Bikes You Should Know: 1987 Yamaha FZR1000

FZR_1000_Genesis__(2LA)_87-88_2 Bikes You Should Know appears weekly as part of Two Wheel Tuesdays. Since Hooniverse primarily caters to automotive enthusiasts, this column focuses on historically or culturally significant motorcycles that are likely to interest a non-riding audience.

If you want to know where the modern sport bike era started, it was 1987, with the bike on which you are currently gazing. Period. The FZR1000 was the first machine to possess all the basic pieces of the modern sportbike architecture we still see on showroom floors today. Motor vehicle development is evolutionary, and most parts of the configuration had been tried here and there, but the big FZR was the first to assemble them all and hang them on a truly modern motorcycle frame. Oh, what a mighty, gorgeous, remarkable frame.


Throughout the 1960s, production motorcycles and factory Grand Prix roadracers had very little in common. Factory works racers were expected to be hand-built, clean-sheet designs, roadracing motorcycles from the ground up. Then, in the 1970s, the development of production street bikes and factory racers began to converge. Motorcycle roadracing classes based on production machines became increasingly professional, first with the American Motorcyclist Association’s 1000 cc (later 750 cc) Superbike class in the United States, then worldwide with the advent of the World Superbike Championship. Manufacturers’ R&D departments saw the migration to production-based racing classes as a means of reining in the spiraling cost of fielding a Grand Prix racing team, and marketing departments could more easily sell on Monday what had raced on Sunday when there was a direct, identifiable link between what they put on the track and what they put on dealers’ show floors. Two-strokes went away and the Superbike classes became the premier battleground where factory teams duked it out for supremacy. The first bike for sale to the public that approached a true street-legal, mass-produced replica of a works race bike was the 1985 Suzuki GSX-R750. It was radical for its time, but its spec sheet now seems noticeably antiquated. It had a square-tube aluminum frame, but the tubes were still fairly skinny and mimicked the layout of older double-cradle steel frames. The GSXR-750 engine was not water-cooled, relying instead on a hybrid design of extensive oil cooling and thin, narrow-pitch cooling fins to deal with engine temperatures. Think of the GSXR as the evolutionary link between the standard street bikes of the 1970s and the crotch rockets of the last quarter century. That same year, Yamaha introduced their own FZ750; its more advanced engine pointed the way forward, for the first time combining water cooling and a downdraft intake tract that moved the airbox from its traditional place under the seat to above then engine, under the fuel tank. Furthermore, the FZ’s frame was among the first to wrap the upper frame tubes around the side of the engine, rather than over the top of it. But the FZ frame was made of mild steel, and though square, the tubing was not much larger than tradition had long dictated. Furthermore, the FZ’s 16-inch front wheel was part of a passing fad, and was among the last of that diameter seen on a serious sport bike.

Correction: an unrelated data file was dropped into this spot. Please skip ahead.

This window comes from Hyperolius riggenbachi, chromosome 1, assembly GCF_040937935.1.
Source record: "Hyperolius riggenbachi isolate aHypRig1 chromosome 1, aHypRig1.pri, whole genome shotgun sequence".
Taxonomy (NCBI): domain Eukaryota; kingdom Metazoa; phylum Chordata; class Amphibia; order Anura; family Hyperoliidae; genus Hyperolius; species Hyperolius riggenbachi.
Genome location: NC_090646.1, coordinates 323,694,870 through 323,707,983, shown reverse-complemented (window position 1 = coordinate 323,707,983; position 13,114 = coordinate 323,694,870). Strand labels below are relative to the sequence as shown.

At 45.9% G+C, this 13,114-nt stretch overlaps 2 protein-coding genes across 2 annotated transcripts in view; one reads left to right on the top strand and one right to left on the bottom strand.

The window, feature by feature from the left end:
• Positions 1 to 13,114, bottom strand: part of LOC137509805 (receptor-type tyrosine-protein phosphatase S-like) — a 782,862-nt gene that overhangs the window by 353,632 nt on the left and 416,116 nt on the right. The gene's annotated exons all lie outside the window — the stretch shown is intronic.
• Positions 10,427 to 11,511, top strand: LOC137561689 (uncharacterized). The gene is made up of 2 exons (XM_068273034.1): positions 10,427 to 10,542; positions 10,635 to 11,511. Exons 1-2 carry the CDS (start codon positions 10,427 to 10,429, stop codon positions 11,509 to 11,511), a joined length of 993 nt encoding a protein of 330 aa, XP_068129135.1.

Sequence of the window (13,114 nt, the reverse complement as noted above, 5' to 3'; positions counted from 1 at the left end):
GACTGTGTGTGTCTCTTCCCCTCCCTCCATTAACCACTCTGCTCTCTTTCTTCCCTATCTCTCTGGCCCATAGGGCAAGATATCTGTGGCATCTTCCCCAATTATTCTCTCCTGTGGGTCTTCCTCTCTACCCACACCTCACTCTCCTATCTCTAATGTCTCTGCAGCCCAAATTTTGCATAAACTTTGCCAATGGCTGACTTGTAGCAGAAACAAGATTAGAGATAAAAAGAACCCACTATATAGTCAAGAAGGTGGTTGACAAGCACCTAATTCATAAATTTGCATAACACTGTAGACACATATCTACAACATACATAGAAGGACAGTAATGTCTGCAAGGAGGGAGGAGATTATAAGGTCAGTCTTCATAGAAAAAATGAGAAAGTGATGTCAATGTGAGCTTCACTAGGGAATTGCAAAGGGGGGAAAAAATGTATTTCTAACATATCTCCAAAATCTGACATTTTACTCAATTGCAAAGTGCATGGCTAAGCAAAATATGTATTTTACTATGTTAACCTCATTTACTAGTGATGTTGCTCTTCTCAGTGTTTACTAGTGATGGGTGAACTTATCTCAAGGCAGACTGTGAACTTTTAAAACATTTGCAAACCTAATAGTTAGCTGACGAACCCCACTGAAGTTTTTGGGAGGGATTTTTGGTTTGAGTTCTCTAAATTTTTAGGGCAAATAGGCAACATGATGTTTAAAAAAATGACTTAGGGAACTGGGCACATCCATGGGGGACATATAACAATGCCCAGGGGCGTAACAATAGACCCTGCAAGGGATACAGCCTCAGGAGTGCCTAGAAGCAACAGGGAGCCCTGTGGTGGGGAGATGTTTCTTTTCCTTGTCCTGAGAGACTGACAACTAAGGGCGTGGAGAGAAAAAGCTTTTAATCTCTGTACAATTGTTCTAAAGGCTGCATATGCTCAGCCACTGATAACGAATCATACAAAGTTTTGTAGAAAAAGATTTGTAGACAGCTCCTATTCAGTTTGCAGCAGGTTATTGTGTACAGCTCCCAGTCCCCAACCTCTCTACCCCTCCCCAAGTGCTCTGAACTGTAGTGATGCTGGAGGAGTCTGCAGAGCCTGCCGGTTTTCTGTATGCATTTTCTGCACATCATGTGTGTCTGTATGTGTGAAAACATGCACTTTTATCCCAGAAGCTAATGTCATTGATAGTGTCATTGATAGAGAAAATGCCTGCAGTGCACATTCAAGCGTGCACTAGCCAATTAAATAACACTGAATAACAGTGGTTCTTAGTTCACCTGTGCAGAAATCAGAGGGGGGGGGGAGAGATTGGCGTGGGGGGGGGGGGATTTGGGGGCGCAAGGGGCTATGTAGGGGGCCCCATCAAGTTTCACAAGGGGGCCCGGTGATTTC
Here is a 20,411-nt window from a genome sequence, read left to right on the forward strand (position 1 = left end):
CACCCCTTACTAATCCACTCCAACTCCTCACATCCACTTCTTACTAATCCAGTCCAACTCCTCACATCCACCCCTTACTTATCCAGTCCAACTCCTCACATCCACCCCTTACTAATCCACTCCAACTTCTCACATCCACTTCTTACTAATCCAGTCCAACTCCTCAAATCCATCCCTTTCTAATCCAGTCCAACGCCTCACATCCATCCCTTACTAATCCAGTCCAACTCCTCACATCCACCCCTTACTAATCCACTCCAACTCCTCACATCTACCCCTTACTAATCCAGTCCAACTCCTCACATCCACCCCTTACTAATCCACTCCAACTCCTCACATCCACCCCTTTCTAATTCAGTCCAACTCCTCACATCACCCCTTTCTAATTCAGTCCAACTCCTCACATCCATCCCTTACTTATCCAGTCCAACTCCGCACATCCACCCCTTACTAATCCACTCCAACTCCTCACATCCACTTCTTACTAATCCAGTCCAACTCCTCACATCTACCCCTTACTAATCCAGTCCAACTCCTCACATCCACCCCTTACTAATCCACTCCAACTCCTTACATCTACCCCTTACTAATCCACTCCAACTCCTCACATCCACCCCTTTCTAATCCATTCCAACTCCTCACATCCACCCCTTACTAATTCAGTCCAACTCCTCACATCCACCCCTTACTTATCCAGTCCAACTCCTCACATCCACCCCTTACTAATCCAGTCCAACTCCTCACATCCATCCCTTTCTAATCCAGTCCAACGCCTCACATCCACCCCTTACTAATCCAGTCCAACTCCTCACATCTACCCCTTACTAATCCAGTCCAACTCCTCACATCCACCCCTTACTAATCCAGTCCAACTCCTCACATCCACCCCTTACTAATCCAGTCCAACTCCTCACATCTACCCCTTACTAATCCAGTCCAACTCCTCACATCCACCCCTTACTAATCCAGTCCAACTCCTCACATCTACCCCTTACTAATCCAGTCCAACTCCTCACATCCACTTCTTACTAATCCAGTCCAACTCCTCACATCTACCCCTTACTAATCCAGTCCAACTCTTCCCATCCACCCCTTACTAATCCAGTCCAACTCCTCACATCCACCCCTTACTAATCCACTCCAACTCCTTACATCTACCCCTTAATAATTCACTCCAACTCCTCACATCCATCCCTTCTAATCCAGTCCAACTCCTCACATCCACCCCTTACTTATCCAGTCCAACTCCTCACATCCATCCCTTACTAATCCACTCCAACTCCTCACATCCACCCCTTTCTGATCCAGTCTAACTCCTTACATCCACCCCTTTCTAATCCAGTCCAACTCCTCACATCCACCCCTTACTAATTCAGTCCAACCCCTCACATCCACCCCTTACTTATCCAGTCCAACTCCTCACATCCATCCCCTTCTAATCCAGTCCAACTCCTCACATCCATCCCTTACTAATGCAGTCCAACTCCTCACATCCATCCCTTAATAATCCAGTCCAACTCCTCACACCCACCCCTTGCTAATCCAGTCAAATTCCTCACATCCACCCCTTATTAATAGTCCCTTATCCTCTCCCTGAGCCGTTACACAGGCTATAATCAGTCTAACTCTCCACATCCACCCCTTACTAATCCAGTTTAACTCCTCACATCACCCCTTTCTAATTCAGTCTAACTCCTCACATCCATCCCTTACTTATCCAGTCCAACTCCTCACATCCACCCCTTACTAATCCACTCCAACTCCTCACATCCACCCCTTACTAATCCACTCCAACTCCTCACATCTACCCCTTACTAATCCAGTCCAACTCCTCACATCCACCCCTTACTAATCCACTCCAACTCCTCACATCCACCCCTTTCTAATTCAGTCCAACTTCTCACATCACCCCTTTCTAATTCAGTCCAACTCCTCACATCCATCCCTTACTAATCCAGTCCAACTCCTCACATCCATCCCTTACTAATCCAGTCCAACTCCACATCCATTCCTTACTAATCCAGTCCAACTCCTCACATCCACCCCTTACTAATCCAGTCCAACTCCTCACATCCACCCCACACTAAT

When the FZR1000 was introduced in 1987, it had a larger, more powerful derivative of the FZ750’s engine, with all the up-to-date technological specs of the original. But what set it (and the 200 FZR750R homologation specials that were also produced that year) apart was the first-ever production aluminum spar frame, which Yamaha christened “Delta-Box” in marketing speak. [Okay, it was not quite the first. The smaller FZR400 had shown up in limited numbers the year before, but while it was a competent 400 cc club racer, it was not the sort of large-bore flagship most people bought for street use.] Unlike previous aluminum frames, the spar frame was a total break from past paradigms rooted in steel-tube construction. The centerpiece of the the FZR’s frame were thin-wall aluminum spars that were positively gigantic in cross-section compared to anything that had come before. They ran nearly straight back from the steering head to just above the swingarm pivot, where they terminated as integral triangles which seemed equally huge. The whole arrangement tied the front and rear suspension and engine together more rigidly than would have seemed possible previously, and yet was significantly lighter. The front wheel also grew to the now-standard 17″ diameter. It’s unusual 5-valve cylinder head was a technological dead end, but for the most part, Yamaha had accurately predicted the future of racing motorcycles.


The FZR1000 was hellaciously fast, and it handled well. But it was how it went about achieving those levels of performance that makes it important. Here, for the first time, we had an aluminum spar frame, a downdraft intake, water cooling, and a 17-inch front wheel. Take a close look at nearly any late-model race replica you find out on the street, and tell me what you find.

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